The duration of hospitalization ranges from 1 to 112 days with a median survival time of 9 days. Waiting under supportive treatment because of lack of anti-cancer drugs and delayed diagnosis are the main reasons for prolonged hospitalization. Hence, prolonged hospitalization is a gear for cancer treatment by exposing patients for hospital acquired infections. All of the deaths are due to Hematological malignancy. The majority (64.8 %) of cases were also discharged without any change that had the only death option. This shows the lesser attention given for the problem. The majority of cases who started chemotherapy didn’t complete all the treatment cycles because of many reasons. The main reasons for most cases that were discharged with no change, chemotherapy interruption and against medical advice are; shortage and absence of safe and affordable chemotherapy drugs. The Ethiopian government gave focus and working on prevention and control of infectious diseases where cancer cases did not get attention.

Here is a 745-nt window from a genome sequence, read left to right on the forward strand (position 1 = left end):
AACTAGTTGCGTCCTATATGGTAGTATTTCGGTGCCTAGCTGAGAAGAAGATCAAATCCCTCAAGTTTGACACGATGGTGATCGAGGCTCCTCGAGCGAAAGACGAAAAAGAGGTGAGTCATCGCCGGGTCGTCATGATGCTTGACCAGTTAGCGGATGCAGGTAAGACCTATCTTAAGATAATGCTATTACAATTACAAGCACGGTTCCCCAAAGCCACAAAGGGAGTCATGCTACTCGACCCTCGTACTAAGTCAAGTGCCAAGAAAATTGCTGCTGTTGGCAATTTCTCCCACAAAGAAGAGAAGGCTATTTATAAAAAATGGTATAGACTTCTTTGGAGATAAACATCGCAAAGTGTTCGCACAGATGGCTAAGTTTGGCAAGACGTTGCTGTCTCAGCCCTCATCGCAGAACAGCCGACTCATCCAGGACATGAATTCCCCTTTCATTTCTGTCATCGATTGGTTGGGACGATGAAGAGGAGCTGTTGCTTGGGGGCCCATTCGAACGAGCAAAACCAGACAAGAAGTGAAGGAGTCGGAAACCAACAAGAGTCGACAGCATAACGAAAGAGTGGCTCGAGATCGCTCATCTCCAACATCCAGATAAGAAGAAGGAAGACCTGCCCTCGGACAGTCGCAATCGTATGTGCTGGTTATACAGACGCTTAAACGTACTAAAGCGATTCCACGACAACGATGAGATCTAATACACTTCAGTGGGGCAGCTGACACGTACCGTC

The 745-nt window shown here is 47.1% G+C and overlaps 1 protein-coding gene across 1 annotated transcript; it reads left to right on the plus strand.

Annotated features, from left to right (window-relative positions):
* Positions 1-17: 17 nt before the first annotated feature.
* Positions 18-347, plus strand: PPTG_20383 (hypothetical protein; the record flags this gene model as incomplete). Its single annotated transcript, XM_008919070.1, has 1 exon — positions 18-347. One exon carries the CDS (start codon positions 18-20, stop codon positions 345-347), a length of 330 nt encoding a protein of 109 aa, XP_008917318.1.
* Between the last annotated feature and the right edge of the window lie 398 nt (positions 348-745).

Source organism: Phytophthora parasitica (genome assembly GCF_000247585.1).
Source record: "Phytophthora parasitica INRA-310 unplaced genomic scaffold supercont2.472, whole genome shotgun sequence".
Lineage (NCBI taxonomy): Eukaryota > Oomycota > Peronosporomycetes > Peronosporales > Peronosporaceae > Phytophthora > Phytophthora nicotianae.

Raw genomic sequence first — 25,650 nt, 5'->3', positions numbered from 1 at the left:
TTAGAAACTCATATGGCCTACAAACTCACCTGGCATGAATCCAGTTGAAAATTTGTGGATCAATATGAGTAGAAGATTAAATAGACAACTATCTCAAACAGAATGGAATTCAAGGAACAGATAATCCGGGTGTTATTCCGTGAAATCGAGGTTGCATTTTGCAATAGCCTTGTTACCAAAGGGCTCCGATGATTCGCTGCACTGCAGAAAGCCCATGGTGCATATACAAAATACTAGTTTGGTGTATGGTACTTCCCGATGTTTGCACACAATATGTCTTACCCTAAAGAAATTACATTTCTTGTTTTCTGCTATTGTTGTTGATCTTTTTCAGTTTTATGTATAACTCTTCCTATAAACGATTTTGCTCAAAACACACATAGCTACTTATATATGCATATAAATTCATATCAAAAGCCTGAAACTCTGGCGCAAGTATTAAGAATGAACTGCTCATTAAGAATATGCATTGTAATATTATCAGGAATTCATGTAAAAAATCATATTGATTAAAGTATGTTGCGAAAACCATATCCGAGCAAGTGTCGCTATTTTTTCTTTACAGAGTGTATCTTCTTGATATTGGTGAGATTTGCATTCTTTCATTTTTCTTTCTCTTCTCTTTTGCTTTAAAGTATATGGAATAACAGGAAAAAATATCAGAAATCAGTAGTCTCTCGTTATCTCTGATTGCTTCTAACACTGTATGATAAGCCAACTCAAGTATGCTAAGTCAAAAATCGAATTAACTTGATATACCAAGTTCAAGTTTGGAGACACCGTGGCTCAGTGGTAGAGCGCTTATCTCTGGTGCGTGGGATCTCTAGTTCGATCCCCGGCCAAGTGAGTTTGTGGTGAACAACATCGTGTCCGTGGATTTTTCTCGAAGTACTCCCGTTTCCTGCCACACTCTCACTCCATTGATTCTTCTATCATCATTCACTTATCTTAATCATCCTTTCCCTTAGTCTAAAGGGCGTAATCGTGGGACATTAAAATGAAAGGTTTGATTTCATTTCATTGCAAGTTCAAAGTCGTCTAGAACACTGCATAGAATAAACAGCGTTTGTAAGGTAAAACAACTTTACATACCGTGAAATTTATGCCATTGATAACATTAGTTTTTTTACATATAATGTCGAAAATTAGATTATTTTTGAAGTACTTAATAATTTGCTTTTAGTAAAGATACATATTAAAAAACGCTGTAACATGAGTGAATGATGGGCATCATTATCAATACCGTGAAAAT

In general, critical shortage of anti-cancer drugs in the nation, very late presentation of patients, use of old diagnostic methods and shortage of professionals are aggravating the magnitude cancer. Therefore, cancer therapy centers with full setup are needed to be established in different corners of the country, especially in the study area, Gondar university hospital, which is the only referral hospital in North West Ethiopia serving a population of more than 5 million coming from different geographical locations surrounding it.